Remote work and team productivity

Last registered on December 06, 2023


Trial Information

General Information

Remote work and team productivity
Initial registration date
November 21, 2023

Initial registration date is when the trial was registered.

It corresponds to when the registration was submitted to the Registry to be reviewed for publication.

First published
December 06, 2023, 7:42 AM EST

First published corresponds to when the trial was first made public on the Registry after being reviewed.


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Primary Investigator

Ohio University

Other Primary Investigator(s)

PI Affiliation
University of North Carolina Charlotte

Additional Trial Information

On going
Start date
End date
Secondary IDs
Prior work
This trial does not extend or rely on any prior RCTs.
Remote work policies remain controversial mainly because of productivity concerns. The existing literature highlights how the remote setting affects individual productivity yet little is known about how the remote setting affects work in teams - where productivity losses are potentially higher given the additional role of beliefs over partner productivity. Our study closes this gap by examining the effort of individuals randomly assigned to work in either a remote or office setting with partners who are remote and office based.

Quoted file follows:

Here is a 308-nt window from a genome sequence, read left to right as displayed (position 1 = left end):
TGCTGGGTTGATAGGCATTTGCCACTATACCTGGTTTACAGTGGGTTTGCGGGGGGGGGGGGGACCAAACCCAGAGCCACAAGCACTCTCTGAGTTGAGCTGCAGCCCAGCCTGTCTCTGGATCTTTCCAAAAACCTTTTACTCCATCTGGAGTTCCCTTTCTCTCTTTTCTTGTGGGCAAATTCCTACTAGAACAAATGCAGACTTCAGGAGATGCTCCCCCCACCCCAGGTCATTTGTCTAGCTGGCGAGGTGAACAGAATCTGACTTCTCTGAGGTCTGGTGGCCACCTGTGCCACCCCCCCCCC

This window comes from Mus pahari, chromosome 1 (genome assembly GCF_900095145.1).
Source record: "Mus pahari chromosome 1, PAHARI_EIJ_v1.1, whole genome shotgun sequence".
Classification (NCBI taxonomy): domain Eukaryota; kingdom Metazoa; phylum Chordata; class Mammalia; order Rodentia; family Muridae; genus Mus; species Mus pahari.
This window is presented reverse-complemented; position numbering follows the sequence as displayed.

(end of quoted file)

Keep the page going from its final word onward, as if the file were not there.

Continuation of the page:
External Link(s)

Registration Citation

Dutcher, Glenn and Krista Saral. 2023. "Remote work and team productivity." AEA RCT Registry. December 06.
Experimental Details


Participants are randomly assigned a location (in the lab or working remotely) and teammates. They always engage in the same real effort production tasks.
Intervention Start Date
Intervention End Date

Primary Outcomes

Primary Outcomes (end points)
We are interested in individual and team productivity based on the location of the individual and their teammates as well as the team incentive scheme. One primary outcome metric will be the difference in team contributions (output) when a participant is paired with office-based vs. remote-based teammates. We will test for differences using t-tests and standard (random effects) panel regression analysis. We will also examine overall productivity (individual output + team output) by location of the worker, using t-tests and regressional analysis to determine differences in overall productivity. Last, we will also examine the proportion shared (constructed variable explained below) using t-tests and regression analysis.
Primary Outcomes (explanation)
Proportion shared is constructed by taking the ratio of the contribution made to the team to total output (individual + team). This is a percentage measure for how much is shared with the team out of all output.

Secondary Outcomes

Secondary Outcomes (end points)